MAY 26-June 1

 This week’s memory verse:

Genesis 1:1, 3:15:
In the beginning, God created the heavens and the earth.
I will put enmity between you and the woman, and between your offspring and her offspring; he shall bruise your head, and you shall bruise his heel.”

This week’s Scripture Readings:

Genesis 1:1-2:25 – Creation
Genesis 3:1-24 – The Fall
Genesis 6:5-7:24 – The Flood
Genesis 8:1-9:17 – God’s Covenant with Noah
Genesis 11:1-9 – Tower of Babel


Day 1

Creation – Genesis 1 and 2

In this first chapter of the first book of the Bible, we have a straightforward description of how God created all things. Theologians use a Latin Phrase to describe God’s creative work in Genesis, “Ex Nihilo” which means, “out of nothing”. From nothing, God creates Light, darkness, the heavens, land, sea, sky, and all creatures. What an amazing God!

Yet, do not miss the presence of Jesus even in the beginning. Verse 26 the One Creator God talks ofmaking mankind in “our” image. From the first pages of scripture we see allusions to God’s Triune nature. God is a Trinity – Father, Son, and Holy Spirit. In this great truth we that Jesus does not show up only when we need a savior! Jesus was before the foundation of the World, present with the Father, and acting as creator. Thus, He twice owns our lives. He not only created our lives, but redeemed them when we submitted to sin.

In chapter 2, we have not only a description of God’s rest on the seventh day, but also a creation account of Adam. First, we must see that God does not rest because he needs to or because he is tired. He rests to show his work is done and there is a blessing for man in rest. This sabbath day is a gift to man. He shows man there is rest in God. However, the sabbath, this seventh day of rest, is only a shadow of what is to come in Jesus. Man can only find rest in God through the person and work of Jesus Christ. It is his blood that allows us to rest eternally in the saving power of his sacrifice. As we will see, just as one man’s disobedience (Adam) led to the fall and the bondage of sin, so one man’s perfect obedience to the Father (Jesus, the new Adam) can set us a new creation! We are made to rest in God, created to grow in likeness to Christ, and formed to tell others of the hope we have.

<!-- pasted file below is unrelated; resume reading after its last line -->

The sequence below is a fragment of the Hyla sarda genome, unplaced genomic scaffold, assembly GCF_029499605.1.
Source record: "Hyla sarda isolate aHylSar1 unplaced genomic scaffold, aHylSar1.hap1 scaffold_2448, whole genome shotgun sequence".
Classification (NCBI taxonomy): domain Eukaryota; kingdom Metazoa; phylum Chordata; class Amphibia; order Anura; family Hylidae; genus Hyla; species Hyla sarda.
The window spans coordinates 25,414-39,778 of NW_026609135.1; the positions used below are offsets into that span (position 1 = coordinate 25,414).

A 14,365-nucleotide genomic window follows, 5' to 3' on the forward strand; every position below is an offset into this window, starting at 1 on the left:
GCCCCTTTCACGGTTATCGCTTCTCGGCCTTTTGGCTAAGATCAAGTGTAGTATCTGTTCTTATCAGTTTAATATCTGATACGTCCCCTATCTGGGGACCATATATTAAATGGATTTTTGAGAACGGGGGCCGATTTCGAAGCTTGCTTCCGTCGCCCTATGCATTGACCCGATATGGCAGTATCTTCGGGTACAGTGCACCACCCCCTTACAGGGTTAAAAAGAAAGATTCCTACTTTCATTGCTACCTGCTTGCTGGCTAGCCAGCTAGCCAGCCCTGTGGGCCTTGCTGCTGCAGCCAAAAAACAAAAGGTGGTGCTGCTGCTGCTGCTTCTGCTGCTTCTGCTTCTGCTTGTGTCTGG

Day 2
The Fall – Genesis 3

It does not take many chapters for God’s good creation to fall into sin. Eve is deceived by the serpent and, with her husband Adam, jumps head long into disobedience! This first sin in human history is a good place to develop an understanding of sin. You will notice throughout the creation account, God declares His creation to be “good”. In Genesis 3, Eve sins when she sees the forbidden fruit as “good” for food. That is, she sins when she looks for sin outside of God. She sins when she attempts to find what only God can provide in something other than God. She sins when she believes she should be able to create her own reality and be her own God.